Maximizing Efficiency in React with Memoization

React with Memoization

As developers, we’re constantly seeking ways to optimize our applications, ensuring that they run faster, use fewer resources and provide the best user experience possible. One technique gaining increasing attention in the world of React development is memoization.

What is Memoization?

Memoization is an optimization technique that revolves around caching the results of expensive function calls, allowing us to reuse the result when the same inputs recur. This principle helps avoid unnecessary operations, thereby accelerating our applications.

What is React Memoization?

Now that we understand the basic concept of memoization, let’s translate this to the context of Reactjs. React memoization is a technique that allows us to optimize the rendering of our React components by memorizing the output of the render function for specific props and state. This way, React can skip rendering for these components when the props and state do not change, enhancing rendering efficiency.

React provides us with React.memo and useMemo hooks to facilitate this process.

React equips us with tools such as React.memo and useMemo hooks to facilitate memoization.


React.memo is a higher-order component that wraps around a functional component, signalling React to reuse the last rendered result if the same props are provided. It compares the old and new props using a shallow comparison, skipping rendering when the props remain unchanged and saving valuable computation time.

const MyComponent = React.memo(function MyComponent(props) {
// render function

useMemo Hook

While React.memo is a great tool for functional components, the useMemo hook is what we use for calculations inside a functional component. It returns a memoized value. 

const memoizedValue = useMemo(() => computeExpensiveValue(a, b), [a, b]);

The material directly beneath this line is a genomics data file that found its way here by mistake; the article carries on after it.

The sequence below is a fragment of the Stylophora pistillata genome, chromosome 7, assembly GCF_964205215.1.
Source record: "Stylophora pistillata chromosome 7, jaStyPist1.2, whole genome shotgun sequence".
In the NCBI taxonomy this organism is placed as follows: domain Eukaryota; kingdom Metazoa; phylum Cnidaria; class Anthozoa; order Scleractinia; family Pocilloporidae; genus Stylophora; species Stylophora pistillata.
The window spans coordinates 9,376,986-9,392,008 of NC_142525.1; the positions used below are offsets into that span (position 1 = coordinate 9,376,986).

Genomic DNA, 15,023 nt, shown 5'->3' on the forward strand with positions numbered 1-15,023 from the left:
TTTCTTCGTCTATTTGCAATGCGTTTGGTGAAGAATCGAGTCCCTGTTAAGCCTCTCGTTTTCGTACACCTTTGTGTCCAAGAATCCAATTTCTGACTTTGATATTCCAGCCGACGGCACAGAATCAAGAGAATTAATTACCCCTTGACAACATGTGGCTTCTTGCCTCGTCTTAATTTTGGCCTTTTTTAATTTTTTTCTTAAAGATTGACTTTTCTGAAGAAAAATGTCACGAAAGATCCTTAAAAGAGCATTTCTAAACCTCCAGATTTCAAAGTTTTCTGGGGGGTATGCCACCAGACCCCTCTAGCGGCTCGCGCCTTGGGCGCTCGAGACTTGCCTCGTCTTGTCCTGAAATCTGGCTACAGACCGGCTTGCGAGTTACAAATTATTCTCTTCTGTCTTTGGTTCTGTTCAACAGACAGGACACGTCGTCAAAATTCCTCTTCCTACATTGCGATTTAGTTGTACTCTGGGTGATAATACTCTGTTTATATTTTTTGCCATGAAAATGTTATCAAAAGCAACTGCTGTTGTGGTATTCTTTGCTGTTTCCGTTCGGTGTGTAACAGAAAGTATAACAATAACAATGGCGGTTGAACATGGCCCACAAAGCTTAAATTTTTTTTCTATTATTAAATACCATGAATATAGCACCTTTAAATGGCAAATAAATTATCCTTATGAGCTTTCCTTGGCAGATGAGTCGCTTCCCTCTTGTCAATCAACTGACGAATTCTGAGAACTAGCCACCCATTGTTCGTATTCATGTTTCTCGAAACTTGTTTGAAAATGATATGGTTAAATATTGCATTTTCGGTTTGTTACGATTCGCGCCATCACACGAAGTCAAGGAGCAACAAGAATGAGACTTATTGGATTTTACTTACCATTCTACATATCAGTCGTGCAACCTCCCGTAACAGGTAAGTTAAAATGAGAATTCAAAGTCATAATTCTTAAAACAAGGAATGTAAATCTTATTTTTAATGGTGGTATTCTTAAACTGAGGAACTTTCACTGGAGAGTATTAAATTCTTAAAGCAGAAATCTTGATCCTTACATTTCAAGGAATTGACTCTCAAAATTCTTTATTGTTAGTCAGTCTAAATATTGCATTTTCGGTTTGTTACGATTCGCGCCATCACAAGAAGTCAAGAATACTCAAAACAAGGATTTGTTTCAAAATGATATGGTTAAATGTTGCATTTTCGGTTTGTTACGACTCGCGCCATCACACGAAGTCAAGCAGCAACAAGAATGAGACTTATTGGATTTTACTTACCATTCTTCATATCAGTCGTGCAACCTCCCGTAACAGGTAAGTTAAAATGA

The useMemo hook takes in two arguments: a function and an array of dependencies. The function is the computation we want to avoid re-running unless necessary and the array of dependencies is the list of variables that the computation depends on.


How to Maximize Efficiency with React Memoization

Knowing what React memoization is and how it works is half the battle. Now, let’s take a look at how to actually use it to maximize efficiency in our React applications.

Identify expensive computations

The first step is to identify the operations that are expensive in terms of computation. React memoization can significantly improve performance when used correctly.

Apply React.memo

If you’re working with functional components and notice that the same props lead to the same results, React.memo can help to avoid unnecessary re-renders.

Utilize useMemo

When you have expensive calculations in your functional components that depend on certain variables, use useMemo to prevent these calculations from running on every render.

Beware of reference equality

Since React memoization relies on reference equality, ensure that your props and dependencies are not creating new references every render. Otherwise, the memoization will not work as expected.

Avoid premature optimization

While memoization can be powerful, it’s also easy to misuse or overuse, leading to more harm than good. Always measure before and after applying memoization to make sure it’s actually improving performance.

Supercharging React Efficiency with Additional Techniques

React memoization isn’t the only trick we’ve got up our sleeves when it comes to enhancing React performance. Techniques such as React.lazy, React Suspense and PureComponent/shouldComponentUpdate, when used correctly, can elevate the efficiency of your React applications.


React.lazy allows you to render a dynamic import as a regular component. It’s a potent tool for code-splitting, loading components only when necessary.
const OtherComponent = React.lazy(() => import('./OtherComponent'));

React Suspense

React Suspense works with React.lazy to provide a fallback UI while a component is being loaded, enhancing user experience during component load times.

<Suspense fallback={<div>Loading…</div>}> <OtherComponent /> </Suspense>


React.PureComponent and shouldComponentUpdate lifecycle method help avoid unnecessary renders when the state or props haven’t changed. While PureComponent automatically implements a shallow prop and state comparison, shouldComponentUpdate gives you more control over the comparison.

class MyComponent extends React.PureComponent {
// ...
class MyComponent extends React.Component {
shouldComponentUpdate(nextProps, nextState) {
// return true or false

Key Takeaways

React memoization, coupled with techniques like React.lazy, React Suspense and PureComponent/shouldComponentUpdate, can substantially optimize your React applications. While each method has its place and purpose, it’s crucial to avoid premature optimization and apply these methods judiciously. Always measure your app’s performance before and after applying these techniques to ensure that you’re genuinely improving performance. With the strategic use of these tools, you can unlock unprecedented levels of efficiency in your React applications.

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